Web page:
Playing Under the Piano
From Downton to Darkest Peru
A The Times (UK) and Sunday Times Best Book of the Year
A moving, laugh-out-loud memoir from one of today’s best-loved British actors, whose credits include Downton Abbey, Notting Hill, and Paddington.
From getting his big break as Third Shepherd in the school nativity play, to mistaking a Hollywood star for a real estate agent, Hugh Bonneville creates a brilliantly vivid picture of a career on stage and screen. What is it like working with Judi Dench and Julia Roberts, or playing Robert De Niro’s right leg, or not being Gary Oldman, twice? A wickedly funny storyteller, Bonneville also writes with poignancy about his father’s dementia and of his mother, whose life in the secret service emerged only after her death.
Whether telling stories of working with divas, Dames, or a bear with a penchant for marmalade, this account of his life as an actor is richly entertaining.
Acting memoirs don't come much better than this humorous and self-effacing account by Bonneville, best known for his roles as the Earl of Grantham on Downton Abbey and Henry Brown in the Paddington movies. Bonneville makes the vicissitudes of his profession accessible while never taking himself too seriously, or his successes for granted. Born Hugh Williams in London in 1963, Bonneville had a pleasant childhood, forming close bonds with his parents; his father was a urologist, and his mother a government worker whose true employer, MI6, he only learned after her passing in 2015. He was attracted to acting at an early age, starting modestly: when he was about nine, he impersonated Davy Crockett to impress a girl he had a crush on. He became a member of the National Youth Theatre in 1980, joined the Royal Shakespeare Company in 1991, and went on to perform with masters of his craft, including Judi Dench and Kenneth Branagh (who ended up giving him his first movie role, a small part in the 1994 film Mary Shelley's Frankenstein). There are behind-the-scenes looks at Downton, as well as an entertaining account of Bonneville's experiences with Courting Alex, an unsuccessful American sitcom. He also provides genuine insights into the actor's craft as well as moving sections detailing his aging father's diminishing mental capacities. This one's a winner.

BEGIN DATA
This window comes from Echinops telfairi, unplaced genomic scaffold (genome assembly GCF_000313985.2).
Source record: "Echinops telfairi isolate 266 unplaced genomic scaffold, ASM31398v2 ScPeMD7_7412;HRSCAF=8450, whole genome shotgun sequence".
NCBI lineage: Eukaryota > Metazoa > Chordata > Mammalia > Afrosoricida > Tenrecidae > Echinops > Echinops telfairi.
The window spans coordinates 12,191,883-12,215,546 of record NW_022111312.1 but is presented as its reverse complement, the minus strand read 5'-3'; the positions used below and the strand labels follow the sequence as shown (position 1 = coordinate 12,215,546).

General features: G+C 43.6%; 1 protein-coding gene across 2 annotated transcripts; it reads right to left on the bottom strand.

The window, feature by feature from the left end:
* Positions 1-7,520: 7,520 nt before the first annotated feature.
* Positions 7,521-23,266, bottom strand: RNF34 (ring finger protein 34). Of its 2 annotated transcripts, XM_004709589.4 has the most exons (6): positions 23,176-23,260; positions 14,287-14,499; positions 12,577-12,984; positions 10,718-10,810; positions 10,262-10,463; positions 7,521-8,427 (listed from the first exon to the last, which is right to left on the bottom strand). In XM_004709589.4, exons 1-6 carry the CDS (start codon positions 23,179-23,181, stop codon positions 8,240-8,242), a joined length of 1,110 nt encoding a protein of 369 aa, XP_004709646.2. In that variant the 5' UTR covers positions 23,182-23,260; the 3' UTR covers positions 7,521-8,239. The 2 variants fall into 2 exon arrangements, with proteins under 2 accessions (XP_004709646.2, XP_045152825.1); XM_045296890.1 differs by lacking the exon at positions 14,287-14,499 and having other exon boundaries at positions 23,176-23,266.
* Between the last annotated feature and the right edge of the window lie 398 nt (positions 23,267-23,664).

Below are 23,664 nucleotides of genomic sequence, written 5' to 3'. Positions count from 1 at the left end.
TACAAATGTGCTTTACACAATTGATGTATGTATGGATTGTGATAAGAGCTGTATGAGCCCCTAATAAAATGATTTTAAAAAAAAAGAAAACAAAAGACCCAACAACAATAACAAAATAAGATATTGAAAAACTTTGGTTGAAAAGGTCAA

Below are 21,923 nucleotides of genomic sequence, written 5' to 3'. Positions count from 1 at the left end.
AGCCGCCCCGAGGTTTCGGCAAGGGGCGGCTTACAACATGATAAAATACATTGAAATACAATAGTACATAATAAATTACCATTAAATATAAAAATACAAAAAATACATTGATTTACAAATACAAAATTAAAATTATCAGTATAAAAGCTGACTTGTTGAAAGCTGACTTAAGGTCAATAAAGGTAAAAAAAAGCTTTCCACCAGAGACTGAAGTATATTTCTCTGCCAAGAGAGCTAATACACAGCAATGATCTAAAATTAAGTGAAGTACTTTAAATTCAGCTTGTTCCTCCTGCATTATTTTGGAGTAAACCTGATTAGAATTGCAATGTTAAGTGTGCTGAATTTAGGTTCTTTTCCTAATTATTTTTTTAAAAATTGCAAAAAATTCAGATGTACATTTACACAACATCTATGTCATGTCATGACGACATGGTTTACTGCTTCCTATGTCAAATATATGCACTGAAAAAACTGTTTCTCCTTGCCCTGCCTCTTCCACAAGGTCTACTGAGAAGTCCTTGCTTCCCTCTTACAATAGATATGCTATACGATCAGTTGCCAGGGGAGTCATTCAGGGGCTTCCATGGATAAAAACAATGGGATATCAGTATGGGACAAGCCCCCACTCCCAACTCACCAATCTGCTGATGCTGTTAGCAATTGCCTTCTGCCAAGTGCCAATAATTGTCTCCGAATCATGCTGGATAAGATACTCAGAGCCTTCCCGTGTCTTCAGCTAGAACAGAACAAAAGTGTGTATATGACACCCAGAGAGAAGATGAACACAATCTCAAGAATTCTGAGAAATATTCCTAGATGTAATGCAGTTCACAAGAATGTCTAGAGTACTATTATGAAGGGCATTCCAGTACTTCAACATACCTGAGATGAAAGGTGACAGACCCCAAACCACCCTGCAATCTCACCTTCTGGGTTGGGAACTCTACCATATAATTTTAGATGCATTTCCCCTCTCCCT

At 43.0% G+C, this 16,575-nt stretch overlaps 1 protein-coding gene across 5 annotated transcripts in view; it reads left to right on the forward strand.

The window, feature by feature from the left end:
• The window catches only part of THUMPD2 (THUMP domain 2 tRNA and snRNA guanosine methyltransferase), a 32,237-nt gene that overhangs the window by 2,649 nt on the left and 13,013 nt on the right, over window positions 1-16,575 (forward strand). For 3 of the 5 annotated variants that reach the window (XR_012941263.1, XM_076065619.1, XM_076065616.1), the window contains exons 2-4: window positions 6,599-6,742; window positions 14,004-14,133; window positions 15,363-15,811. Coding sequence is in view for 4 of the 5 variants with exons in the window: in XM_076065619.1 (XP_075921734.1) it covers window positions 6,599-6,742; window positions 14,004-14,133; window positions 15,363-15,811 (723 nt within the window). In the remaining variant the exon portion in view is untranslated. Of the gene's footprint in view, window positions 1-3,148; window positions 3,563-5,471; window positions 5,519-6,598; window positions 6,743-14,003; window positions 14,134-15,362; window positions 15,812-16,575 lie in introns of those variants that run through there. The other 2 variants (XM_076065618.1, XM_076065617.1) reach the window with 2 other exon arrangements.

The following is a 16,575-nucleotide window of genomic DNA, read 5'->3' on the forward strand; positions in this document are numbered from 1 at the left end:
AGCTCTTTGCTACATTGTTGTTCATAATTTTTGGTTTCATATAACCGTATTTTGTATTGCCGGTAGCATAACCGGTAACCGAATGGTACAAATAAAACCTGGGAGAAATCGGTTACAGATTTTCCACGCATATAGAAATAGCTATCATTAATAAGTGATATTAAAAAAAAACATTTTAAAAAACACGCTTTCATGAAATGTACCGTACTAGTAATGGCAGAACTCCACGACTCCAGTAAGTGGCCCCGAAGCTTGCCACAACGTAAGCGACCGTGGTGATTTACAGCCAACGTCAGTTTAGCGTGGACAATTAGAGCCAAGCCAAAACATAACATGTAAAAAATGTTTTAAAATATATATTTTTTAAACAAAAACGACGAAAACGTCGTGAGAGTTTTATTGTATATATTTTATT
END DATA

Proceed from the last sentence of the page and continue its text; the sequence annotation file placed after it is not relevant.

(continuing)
I think I’ve been in love with Hugh Bonneville since his appearance in Notting Hill. He has an innate charisma that clearly journeys through the camera. His artistry is such that you believe with all your heart the very essence of whatever character he’s inhabiting. So it was an easy choice to select “Playing Under the Piano” when I recognized the author. The memoir is as genuine and self effacing as you might expect, and rife with humor. You will laugh heartily and shed genuine tears, and feel much richer from reading this memoir.